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mand was disbanded, and he was honorably discharged from service, August 18, 1815. In recognition of his patriotic service he was elected, by the General Assembly, Governor of Virginia, to succeed Wilson Cary Nicholas, December 1, 1816, and served in that capacity by annual re-election until December 1, 1819. It is noteworthy that in the last year of his incumbency, on the 25th of January, the law was passed establishing the University of Virginia, in Albemarle County, upon a site near Charlottesville which had previously belonged to Central College, which was purchased. Fifteen thousand dollars per annum were appropriated from the Literary Fund to meet expenses of building and of subsequent endowment. The institution was to be under the direction of seven visitors, appointed by the Governor and Council, and from their number these visitors were to elect a rector to preside and give general superintendence. Thomas Jefferson was elected the first rector and retained the office until his death. He drew all the plans for the buildings, which were so nearly completed in 1824 that preparations were made for opening the schools the following year. This was done with professors chiefly obtained from Europe. Only the chairs of law, chemistry and ethics were filled from the United States. In the year 1819, also, a revision of the Code of Virginia was made. Subsequent to his gubernatorial service, Mr. Preston was for several years postmaster of the city of Richmond. He finally retired to his atrimonial inheritance, the homestead “Smithfield,” in Montgomery E. , where he died May 4, 1843. The county of Preston, now in West Virginia, formed in 1818, from Monongalia County, was named in his honor. He married Ann Taylor, the second daughter of Robert Taylor, a rominent merchant of Norfolk, Virginia, and the sister of General bert Barraud Taylor, of Virginia, and left issue three sons and three daughters: i. Woo. Ballard Preston, a member of the Virginia Conventions of 1850–1 and 1861, Secretary of the Navy in the Cabinet of President Taylor and Confederate States Senator; married Lucy Redd, and left issue; ii. Robert Taylor Preston, Colonel Confederate States Army, married Mary Hart, of South Carolina, and left issue; iii. James Patton Preston, Jr., Colonel Confederate States Army, married Sarah Caperton, and left issue; iv. Susan Preston, died unmarried; v. Virginia Preston, died unmarried; and vi. Jane Grace Preston, married Judge George Gilmer. In support of the claim made in the opening paragraph of this sketch, it may be said of “the Preston family” that it has furnished the National Government a Vice-President (the Hon. John Cabell Breckinridge), has been represented in several of the Executive Departments, and in hoth branches of Congress. It has given Virginia five Governors–McDowell, Campbell, Preston, and the two Floyds—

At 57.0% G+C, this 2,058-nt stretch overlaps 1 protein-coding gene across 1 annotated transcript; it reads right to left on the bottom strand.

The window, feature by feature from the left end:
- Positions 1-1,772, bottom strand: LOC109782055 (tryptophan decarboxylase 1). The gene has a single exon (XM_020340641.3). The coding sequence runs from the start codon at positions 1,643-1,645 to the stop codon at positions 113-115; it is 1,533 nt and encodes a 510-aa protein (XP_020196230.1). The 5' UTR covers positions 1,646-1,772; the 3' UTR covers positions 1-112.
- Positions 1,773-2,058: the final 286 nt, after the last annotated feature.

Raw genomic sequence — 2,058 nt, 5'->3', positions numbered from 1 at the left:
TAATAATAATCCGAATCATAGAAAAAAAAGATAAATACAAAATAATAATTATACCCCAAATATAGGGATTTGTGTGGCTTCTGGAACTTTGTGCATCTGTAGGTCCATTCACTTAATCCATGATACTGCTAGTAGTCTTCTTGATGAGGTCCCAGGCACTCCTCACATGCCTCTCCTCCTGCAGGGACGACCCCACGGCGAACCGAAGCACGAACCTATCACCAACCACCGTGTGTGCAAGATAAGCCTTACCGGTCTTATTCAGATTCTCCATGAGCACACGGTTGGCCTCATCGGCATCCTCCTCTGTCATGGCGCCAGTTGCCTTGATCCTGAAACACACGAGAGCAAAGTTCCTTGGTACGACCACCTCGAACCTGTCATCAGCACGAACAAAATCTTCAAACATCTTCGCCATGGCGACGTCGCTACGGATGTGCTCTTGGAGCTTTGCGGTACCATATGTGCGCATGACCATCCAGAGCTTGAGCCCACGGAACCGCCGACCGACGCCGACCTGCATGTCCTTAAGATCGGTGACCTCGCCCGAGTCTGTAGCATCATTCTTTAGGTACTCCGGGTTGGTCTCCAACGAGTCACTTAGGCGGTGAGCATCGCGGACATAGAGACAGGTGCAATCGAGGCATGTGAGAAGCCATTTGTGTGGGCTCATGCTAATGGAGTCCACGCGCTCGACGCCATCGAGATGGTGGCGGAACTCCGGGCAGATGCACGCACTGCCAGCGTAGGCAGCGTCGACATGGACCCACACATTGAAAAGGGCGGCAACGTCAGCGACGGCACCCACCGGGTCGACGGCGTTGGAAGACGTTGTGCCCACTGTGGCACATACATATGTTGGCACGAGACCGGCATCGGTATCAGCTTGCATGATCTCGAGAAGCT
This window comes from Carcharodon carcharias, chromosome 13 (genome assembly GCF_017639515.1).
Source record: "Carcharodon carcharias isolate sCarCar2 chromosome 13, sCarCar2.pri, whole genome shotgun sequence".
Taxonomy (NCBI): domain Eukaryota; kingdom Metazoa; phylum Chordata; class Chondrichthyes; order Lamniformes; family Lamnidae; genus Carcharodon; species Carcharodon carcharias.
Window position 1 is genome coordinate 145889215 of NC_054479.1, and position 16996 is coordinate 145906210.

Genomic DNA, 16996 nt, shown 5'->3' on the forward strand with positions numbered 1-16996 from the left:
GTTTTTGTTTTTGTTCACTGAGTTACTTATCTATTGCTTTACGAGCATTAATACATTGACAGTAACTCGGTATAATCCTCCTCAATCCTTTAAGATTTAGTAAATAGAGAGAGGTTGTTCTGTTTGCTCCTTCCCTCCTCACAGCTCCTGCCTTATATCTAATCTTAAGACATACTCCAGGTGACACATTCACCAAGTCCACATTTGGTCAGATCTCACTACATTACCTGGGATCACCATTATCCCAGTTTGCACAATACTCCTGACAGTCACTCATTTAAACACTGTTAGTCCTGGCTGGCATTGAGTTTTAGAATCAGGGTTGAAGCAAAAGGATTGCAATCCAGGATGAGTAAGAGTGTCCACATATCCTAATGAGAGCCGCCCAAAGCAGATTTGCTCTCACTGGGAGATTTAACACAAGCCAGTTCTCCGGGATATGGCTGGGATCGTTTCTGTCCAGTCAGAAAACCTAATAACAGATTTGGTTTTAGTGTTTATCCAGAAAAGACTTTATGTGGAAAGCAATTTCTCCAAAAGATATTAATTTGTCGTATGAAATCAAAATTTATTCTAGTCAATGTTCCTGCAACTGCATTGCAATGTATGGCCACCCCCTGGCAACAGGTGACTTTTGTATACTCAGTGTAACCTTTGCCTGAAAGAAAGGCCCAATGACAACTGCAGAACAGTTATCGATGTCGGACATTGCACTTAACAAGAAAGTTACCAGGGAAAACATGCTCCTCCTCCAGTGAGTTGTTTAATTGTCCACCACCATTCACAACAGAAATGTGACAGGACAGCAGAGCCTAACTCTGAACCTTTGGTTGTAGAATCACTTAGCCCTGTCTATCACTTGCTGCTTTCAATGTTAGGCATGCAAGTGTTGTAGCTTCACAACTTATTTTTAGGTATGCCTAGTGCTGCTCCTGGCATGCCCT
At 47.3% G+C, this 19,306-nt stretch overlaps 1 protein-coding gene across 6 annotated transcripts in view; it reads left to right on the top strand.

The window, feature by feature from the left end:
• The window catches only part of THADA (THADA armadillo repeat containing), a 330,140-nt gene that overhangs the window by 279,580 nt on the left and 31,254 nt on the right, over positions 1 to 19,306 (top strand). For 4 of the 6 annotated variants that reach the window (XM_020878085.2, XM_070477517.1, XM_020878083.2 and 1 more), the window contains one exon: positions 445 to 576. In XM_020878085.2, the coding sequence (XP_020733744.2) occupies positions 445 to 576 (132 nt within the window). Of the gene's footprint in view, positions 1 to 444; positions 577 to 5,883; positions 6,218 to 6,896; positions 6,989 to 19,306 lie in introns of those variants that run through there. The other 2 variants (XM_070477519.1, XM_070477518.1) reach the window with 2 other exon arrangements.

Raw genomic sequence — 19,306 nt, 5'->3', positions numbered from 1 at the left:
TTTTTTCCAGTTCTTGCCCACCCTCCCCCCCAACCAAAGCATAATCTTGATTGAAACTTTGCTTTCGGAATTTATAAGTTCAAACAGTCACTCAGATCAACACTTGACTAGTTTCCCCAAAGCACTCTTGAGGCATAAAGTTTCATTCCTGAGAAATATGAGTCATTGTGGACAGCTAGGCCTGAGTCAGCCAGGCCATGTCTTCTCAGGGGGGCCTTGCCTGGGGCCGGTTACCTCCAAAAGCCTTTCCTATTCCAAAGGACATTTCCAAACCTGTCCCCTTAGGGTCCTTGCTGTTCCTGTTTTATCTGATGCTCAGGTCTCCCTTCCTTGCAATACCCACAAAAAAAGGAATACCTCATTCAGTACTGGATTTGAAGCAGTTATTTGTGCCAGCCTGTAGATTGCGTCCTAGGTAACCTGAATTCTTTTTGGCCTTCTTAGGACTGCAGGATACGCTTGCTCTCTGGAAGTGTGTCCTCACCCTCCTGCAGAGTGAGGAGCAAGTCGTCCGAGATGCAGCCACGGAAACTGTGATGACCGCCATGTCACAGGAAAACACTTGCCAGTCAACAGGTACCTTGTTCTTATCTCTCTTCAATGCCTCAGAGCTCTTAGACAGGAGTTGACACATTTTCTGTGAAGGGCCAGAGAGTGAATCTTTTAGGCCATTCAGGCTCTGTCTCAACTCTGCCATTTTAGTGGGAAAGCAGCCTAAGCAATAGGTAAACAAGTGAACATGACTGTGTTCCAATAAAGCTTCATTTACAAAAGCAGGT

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and to Kentucky, Missouri, and California, one each—severally in Governors Jacobs, B. Gratz Brown, and Miller; Thomas Hart Benton, John J. Crittenden, William C. and William Ballard Preston, leading moulders of public sentiment; the Breckinridges, Dr. Robert J. and William L., distinguished theologians of Kentucky; Professors Holmes, Venable, and Cabell of the University of Virginia, besides other distinguished educators. Nor is their battle-roll less glorious. It is claimed that more than a thousand of this family and its connections served in the contending armies in our late civil war. Among the leaders were Generals W. Hampton, Albert Sydney Johnston, Joseph Eggleston Johnston, John Buchanan Floyd, John Cabell Breckinridge, and John S. and William Preston. When it is stated that besides the names enumerated, the family is connected with those of Baldwin, Blair, Bowyer, Brown, Buchanan, Bruce, Cabell, Carrington, Christian, Cocke, Flournoy, Gamble, Garland, Gilmer, Gibson, Grattan, Hart, Henry, Hughes, Howard, Lee, Lewis, Madison, Marshall, Mason, Massie, Mayo, Parker, Payne, Peyton, Pleasants, Pope, Radford, Randolph, Read, Redd, Rives, Siddon, Sheffey, Taylor, Thompson, Trigg, Venable, Watkins, Ward, Watts, Winston, Wickliffe, among many others as well esteemed, some idea may be formed of its oi characteristics and social influence.


Thomas Mann Randolph, the eldest son of Thomas Mann and Anne (Cary Randolph, was born at “Tuckahoe,” the family seat, in Goochland County, Virginia, in the year 1768. His father, a member of the Virginia Convention and of the Committee of Safety of 1775, and o afterwards of the State Assembly, was the son of Thomas and Anne (daughter of Tarleton Fleming) Randolph, and the grandson of the emigrant William Randolph, of “Turkey Island.” His mother was Anne, daughter of Colonel Archibald Cary, of “Ampthill," Chesterfield County, an ardent patriot of the Ross. whose uncompromising resistance to British rule gained him the sobriquet of “Old Iron.” The wife of Colonel Cary was Mary, daughter of Richard Randolph, of “Carles,” and his wife Jane, daughter of John Bolling, #.o who was fourth in descent from Pocahontas and John